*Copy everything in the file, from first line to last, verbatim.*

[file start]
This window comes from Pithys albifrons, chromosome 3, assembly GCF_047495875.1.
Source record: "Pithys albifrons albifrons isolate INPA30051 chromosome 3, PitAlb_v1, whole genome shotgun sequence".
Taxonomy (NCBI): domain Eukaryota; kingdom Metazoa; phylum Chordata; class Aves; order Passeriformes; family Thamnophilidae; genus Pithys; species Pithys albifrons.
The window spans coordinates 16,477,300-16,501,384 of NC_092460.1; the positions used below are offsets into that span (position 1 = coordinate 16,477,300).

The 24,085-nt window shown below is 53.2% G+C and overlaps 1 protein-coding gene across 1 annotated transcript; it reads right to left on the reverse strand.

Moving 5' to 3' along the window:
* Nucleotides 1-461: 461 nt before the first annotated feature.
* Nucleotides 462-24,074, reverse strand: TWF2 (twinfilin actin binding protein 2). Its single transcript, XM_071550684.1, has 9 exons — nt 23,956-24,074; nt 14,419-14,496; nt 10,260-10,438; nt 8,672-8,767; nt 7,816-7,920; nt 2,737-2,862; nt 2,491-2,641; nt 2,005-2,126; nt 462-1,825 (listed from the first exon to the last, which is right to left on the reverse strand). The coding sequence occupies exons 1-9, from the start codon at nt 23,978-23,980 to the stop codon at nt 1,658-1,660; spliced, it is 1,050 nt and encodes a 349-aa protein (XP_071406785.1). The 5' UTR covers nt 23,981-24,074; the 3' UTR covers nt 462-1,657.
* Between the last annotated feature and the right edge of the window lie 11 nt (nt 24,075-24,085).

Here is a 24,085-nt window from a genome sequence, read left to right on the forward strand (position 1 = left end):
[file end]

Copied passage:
This window comes from Pithys albifrons, chromosome 3, assembly GCF_047495875.1.
Source record: "Pithys albifrons albifrons isolate INPA30051 chromosome 3, PitAlb_v1, whole genome shotgun sequence".
Taxonomy (NCBI): domain Eukaryota; kingdom Metazoa; phylum Chordata; class Aves; order Passeriformes; family Thamnophilidae; genus Pithys; species Pithys albifrons.
The window spans coordinates 16,477,300-16,501,384 of NC_092460.1; the positions used below are offsets into that span (position 1 = coordinate 16,477,300).

The 24,085-nt window shown below is 53.2% G+C and overlaps 1 protein-coding gene across 1 annotated transcript; it reads right to left on the reverse strand.

Moving 5' to 3' along the window:
* Nucleotides 1-461: 461 nt before the first annotated feature.
* Nucleotides 462-24,074, reverse strand: TWF2 (twinfilin actin binding protein 2). Its single transcript, XM_071550684.1, has 9 exons — nt 23,956-24,074; nt 14,419-14,496; nt 10,260-10,438; nt 8,672-8,767; nt 7,816-7,920; nt 2,737-2,862; nt 2,491-2,641; nt 2,005-2,126; nt 462-1,825 (listed from the first exon to the last, which is right to left on the reverse strand). The coding sequence occupies exons 1-9, from the start codon at nt 23,978-23,980 to the stop codon at nt 1,658-1,660; spliced, it is 1,050 nt and encodes a 349-aa protein (XP_071406785.1). The 5' UTR covers nt 23,981-24,074; the 3' UTR covers nt 462-1,657.
* Between the last annotated feature and the right edge of the window lie 11 nt (nt 24,075-24,085).

Here is a 24,085-nt window from a genome sequence, read left to right on the forward strand (position 1 = left end):